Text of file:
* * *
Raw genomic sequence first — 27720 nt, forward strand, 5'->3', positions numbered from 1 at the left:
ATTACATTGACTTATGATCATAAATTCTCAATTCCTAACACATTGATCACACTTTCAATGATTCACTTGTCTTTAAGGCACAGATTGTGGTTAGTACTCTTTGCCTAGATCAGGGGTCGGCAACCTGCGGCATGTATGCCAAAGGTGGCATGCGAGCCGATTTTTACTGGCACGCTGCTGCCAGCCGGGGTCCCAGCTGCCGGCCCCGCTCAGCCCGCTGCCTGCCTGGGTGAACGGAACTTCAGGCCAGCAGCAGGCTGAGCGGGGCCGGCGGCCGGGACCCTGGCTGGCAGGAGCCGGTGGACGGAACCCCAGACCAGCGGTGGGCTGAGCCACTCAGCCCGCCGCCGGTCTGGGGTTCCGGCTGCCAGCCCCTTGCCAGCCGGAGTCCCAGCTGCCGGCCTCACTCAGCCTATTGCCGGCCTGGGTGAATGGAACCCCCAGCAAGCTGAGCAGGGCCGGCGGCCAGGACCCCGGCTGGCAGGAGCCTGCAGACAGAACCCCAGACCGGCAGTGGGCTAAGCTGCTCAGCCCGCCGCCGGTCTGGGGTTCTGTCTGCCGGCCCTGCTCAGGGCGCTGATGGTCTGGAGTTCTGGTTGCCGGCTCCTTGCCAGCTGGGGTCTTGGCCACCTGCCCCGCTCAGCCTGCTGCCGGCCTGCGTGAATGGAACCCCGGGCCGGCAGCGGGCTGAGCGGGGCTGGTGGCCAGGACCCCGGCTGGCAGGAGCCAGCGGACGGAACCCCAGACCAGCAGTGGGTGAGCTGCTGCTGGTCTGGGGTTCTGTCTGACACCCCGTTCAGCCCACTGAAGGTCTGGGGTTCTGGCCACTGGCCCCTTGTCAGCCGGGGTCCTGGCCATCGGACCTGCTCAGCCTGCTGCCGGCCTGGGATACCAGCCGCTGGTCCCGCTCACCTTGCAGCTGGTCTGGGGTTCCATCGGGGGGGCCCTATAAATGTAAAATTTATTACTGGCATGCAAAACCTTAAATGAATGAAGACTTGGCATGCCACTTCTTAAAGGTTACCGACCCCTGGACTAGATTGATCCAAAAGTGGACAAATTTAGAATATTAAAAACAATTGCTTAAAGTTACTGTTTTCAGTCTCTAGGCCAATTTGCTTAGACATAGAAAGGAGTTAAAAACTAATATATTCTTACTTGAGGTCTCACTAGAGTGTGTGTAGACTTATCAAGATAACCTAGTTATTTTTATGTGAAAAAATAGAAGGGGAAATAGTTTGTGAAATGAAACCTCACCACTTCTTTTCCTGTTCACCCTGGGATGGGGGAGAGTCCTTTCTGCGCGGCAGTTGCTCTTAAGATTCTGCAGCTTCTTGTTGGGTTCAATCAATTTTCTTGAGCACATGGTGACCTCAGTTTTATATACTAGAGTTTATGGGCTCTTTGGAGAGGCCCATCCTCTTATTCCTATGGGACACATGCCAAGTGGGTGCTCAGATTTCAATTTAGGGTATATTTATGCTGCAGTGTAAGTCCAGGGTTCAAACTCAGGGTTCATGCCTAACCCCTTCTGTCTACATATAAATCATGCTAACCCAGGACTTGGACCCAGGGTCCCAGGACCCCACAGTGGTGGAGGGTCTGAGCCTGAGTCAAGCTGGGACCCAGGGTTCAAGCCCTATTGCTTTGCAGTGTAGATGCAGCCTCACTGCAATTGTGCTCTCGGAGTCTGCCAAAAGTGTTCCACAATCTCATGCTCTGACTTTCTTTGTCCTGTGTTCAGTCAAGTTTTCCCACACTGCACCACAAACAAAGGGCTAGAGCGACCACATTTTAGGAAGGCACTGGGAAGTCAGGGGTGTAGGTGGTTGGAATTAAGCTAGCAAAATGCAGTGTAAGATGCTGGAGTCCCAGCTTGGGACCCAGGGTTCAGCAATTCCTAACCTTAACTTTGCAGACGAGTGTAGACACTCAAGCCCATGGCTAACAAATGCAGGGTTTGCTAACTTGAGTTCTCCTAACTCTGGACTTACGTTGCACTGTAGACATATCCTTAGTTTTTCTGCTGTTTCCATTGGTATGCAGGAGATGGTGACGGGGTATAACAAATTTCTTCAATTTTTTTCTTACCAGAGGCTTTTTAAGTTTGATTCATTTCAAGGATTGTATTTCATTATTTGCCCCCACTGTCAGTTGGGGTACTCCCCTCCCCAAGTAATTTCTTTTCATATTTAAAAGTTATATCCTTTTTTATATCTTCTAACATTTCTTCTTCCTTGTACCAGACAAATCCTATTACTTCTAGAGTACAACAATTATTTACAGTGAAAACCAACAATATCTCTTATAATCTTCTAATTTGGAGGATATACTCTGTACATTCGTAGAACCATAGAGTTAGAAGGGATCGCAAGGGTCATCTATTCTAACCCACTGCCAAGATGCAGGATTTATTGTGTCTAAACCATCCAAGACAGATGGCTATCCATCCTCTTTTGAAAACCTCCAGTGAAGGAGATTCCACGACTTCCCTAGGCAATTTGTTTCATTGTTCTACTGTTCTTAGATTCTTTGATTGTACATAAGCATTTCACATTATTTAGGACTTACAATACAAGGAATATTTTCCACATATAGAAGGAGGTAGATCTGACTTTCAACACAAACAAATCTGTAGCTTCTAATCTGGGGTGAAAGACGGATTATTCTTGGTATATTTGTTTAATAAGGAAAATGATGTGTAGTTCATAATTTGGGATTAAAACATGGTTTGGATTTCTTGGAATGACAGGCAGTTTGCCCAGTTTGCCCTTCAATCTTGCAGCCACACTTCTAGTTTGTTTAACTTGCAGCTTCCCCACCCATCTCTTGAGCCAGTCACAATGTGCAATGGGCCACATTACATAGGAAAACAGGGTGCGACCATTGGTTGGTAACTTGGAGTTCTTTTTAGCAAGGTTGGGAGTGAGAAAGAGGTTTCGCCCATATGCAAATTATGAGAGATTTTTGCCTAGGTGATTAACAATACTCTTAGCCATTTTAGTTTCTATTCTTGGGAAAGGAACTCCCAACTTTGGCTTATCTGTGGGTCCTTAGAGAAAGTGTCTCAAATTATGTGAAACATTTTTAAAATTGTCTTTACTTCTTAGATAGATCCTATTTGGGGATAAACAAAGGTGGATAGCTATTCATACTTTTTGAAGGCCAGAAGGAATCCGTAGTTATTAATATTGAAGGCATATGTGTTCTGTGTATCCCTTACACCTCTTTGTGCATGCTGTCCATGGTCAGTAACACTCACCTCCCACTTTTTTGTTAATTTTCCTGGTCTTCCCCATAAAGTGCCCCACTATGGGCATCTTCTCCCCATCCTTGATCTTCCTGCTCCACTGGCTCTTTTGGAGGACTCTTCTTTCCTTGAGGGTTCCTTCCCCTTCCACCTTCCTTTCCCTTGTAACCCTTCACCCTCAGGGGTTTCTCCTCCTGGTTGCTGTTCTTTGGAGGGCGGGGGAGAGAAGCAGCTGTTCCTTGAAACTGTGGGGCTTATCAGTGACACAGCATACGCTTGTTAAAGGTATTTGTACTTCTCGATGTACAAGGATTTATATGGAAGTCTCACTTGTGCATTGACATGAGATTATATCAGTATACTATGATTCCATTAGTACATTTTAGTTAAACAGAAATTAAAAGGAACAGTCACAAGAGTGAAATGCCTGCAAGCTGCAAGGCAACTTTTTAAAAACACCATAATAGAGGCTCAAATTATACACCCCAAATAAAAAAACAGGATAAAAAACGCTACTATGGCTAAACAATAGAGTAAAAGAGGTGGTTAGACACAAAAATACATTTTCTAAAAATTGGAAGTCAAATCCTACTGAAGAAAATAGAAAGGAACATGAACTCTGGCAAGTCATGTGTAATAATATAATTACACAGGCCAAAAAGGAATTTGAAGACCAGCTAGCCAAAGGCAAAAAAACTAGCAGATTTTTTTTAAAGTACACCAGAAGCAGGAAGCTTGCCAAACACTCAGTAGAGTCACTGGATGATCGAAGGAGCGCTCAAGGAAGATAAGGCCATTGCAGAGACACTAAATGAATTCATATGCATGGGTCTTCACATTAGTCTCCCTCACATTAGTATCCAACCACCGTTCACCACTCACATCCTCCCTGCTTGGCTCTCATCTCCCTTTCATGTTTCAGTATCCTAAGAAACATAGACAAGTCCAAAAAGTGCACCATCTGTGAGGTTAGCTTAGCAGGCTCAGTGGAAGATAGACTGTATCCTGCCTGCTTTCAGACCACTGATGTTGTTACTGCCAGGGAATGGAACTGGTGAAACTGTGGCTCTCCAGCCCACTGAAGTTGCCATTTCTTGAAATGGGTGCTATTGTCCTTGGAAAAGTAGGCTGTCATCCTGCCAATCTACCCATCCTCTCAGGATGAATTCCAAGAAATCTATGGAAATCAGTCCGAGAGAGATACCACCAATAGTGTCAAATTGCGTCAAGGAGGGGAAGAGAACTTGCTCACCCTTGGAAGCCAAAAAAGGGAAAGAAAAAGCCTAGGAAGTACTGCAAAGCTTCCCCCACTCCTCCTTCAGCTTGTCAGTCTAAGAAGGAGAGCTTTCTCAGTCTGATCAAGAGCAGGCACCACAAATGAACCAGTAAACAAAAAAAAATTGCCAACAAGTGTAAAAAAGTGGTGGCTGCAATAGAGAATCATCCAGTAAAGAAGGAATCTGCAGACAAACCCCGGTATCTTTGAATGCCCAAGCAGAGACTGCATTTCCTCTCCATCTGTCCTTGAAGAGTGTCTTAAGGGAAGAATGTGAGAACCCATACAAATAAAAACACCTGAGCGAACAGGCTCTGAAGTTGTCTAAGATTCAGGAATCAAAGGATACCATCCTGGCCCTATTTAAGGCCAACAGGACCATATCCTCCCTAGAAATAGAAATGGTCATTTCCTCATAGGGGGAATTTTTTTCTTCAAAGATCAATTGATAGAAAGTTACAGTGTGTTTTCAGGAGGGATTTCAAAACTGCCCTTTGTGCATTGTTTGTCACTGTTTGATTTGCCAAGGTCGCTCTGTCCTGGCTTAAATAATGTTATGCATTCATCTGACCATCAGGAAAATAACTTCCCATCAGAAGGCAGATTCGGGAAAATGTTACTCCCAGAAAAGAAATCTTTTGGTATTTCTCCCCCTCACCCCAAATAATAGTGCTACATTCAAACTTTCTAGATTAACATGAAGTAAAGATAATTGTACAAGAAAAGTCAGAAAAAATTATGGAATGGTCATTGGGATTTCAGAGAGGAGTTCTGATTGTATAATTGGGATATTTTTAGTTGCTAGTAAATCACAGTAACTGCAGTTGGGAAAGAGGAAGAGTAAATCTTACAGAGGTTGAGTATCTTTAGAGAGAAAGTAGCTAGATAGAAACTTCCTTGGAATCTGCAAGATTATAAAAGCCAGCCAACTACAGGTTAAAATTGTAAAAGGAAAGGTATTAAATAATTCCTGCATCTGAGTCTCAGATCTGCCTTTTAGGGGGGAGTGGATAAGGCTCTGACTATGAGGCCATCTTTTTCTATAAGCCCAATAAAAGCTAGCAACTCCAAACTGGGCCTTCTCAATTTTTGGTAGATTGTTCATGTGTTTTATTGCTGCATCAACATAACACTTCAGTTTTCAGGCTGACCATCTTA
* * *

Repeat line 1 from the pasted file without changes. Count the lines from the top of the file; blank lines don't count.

Raw genomic sequence first — 27720 nt, forward strand, 5'->3', positions numbered from 1 at the left: